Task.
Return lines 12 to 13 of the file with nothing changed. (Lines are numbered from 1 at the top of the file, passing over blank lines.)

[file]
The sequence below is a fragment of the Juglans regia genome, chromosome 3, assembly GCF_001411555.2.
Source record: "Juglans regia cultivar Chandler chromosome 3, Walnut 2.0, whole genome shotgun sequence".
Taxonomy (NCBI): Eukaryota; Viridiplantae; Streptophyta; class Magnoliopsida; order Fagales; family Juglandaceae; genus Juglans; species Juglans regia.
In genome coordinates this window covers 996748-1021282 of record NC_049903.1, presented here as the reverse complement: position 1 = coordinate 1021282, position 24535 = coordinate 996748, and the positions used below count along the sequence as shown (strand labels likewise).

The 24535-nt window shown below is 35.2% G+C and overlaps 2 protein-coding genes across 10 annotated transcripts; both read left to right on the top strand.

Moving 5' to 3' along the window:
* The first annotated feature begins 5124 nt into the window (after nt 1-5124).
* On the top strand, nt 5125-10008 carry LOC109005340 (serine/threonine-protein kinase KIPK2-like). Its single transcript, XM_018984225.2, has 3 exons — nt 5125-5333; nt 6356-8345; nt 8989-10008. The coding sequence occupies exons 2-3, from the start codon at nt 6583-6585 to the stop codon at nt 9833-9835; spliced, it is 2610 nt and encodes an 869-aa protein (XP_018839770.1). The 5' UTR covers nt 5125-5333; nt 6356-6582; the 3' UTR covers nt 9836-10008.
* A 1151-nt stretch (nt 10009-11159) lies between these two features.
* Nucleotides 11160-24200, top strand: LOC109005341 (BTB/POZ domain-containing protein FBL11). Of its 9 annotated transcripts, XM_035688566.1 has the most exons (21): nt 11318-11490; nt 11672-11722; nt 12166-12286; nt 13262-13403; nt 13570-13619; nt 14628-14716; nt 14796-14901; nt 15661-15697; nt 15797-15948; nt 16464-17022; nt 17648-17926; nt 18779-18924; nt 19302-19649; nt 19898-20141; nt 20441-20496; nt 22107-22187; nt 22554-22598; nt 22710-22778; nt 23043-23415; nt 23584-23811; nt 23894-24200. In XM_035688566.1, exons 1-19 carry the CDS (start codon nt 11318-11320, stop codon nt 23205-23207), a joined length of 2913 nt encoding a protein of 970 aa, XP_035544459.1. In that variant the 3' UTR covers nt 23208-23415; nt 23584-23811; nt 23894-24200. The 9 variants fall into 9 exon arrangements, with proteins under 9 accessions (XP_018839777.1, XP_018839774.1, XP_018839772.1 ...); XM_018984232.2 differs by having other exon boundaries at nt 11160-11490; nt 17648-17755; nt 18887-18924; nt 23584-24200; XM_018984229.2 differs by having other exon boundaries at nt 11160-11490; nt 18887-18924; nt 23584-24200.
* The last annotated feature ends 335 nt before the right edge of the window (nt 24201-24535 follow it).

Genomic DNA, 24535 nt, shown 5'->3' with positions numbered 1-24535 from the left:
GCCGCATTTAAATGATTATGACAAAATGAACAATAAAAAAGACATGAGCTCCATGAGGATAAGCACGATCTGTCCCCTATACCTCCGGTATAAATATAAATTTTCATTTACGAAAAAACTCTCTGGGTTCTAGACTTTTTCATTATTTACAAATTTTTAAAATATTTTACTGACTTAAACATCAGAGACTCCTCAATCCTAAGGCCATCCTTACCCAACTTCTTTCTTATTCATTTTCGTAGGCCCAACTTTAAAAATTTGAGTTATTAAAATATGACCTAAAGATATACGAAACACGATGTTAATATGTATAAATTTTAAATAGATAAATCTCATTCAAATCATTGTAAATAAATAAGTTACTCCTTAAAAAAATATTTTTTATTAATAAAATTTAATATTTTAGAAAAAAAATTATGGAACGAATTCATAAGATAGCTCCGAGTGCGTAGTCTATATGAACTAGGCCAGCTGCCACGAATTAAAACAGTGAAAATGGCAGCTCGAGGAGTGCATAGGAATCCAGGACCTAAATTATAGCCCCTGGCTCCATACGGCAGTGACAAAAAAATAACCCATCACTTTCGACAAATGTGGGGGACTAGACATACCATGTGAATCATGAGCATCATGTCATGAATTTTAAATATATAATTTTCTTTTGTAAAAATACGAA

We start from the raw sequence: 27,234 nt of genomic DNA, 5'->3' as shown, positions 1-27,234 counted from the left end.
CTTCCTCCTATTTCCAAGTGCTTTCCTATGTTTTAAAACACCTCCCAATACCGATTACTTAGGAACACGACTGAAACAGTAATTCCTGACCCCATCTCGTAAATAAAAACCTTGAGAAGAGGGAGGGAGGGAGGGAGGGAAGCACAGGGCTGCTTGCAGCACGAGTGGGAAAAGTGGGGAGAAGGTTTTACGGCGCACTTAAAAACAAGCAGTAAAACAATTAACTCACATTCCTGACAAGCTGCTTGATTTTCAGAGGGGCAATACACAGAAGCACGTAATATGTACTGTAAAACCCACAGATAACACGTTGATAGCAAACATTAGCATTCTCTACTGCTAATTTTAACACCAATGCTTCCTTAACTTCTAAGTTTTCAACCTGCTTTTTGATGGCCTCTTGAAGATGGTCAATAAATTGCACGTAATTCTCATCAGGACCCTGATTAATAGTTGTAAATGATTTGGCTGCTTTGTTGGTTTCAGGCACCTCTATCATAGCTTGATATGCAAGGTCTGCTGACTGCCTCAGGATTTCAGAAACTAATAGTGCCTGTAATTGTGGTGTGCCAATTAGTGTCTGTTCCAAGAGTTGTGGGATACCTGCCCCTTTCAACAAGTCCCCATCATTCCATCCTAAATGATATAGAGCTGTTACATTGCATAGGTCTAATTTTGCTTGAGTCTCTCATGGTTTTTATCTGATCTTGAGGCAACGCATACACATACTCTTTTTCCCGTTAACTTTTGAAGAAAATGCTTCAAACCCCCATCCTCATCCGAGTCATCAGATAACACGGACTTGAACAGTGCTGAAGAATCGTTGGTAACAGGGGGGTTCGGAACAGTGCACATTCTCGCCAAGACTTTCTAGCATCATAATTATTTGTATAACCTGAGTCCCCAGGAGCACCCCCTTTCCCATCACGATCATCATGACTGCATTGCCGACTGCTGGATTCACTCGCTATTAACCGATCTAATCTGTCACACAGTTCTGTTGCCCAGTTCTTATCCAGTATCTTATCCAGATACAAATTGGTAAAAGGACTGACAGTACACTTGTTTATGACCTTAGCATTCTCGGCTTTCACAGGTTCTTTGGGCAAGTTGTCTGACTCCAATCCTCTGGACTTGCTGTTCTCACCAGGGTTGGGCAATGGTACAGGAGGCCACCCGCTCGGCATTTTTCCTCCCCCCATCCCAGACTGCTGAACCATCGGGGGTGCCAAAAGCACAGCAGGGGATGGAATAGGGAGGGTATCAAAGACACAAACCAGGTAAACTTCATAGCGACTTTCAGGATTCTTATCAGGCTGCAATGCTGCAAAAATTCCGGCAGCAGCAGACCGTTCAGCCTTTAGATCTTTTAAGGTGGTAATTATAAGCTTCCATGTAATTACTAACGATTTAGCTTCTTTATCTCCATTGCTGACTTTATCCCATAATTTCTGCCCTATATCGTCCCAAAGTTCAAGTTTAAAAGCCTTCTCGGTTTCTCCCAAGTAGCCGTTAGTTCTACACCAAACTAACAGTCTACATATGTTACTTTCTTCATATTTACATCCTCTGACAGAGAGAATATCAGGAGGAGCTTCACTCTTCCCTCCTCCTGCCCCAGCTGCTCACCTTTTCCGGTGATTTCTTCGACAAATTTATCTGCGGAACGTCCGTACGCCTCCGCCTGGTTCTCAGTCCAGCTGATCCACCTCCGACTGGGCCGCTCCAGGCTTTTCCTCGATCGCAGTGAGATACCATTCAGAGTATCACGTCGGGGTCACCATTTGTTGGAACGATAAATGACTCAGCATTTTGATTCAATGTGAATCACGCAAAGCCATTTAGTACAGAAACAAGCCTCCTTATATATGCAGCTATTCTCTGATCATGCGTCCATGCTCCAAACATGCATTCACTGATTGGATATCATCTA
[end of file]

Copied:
Genomic DNA, 24535 nt, shown 5'->3' with positions numbered 1-24535 from the left:
GCCGCATTTAAATGATTATGACAAAATGAACAATAAAAAAGACATGAGCTCCATGAGGATAAGCACGATCTGTCCCCTATACCTCCGGTATAAATATAAATTTTCATTTACGAAAAAACTCTCTGGGTTCTAGACTTTTTCATTATTTACAAATTTTTAAAATATTTTACTGACTTAAACATCAGAGACTCCTCAATCCTAAGGCCATCCTTACCCAACTTCTTTCTTATTCATTTTCGTAGGCCCAACTTTAAAAATTTGAGTTATTAAAATATGACCTAAAGATATACGAAACACGATGTTAATATGTATAAATTTTAAATAGATAAATCTCATTCAAATCATTGTAAATAAATAAGTTACTCCTTAAAAAAATATTTTTTATTAATAAAATTTAATATTTTAGAAAAAAAATTATGGAACGAATTCATAAGATAGCTCCGAGTGCGTAGTCTATATGAACTAGGCCAGCTGCCACGAATTAAAACAGTGAAAATGGCAGCTCGAGGAGTGCATAGGAATCCAGGACCTAAATTATAGCCCCTGGCTCCATACGGCAGTGACAAAAAAATAACCCATCACTTTCGACAAATGTGGGGGACTAGACATACCATGTGAATCATGAGCATCATGTCATGAATTTTAAATATATAATTTTCTTTTGTAAAAATACGAA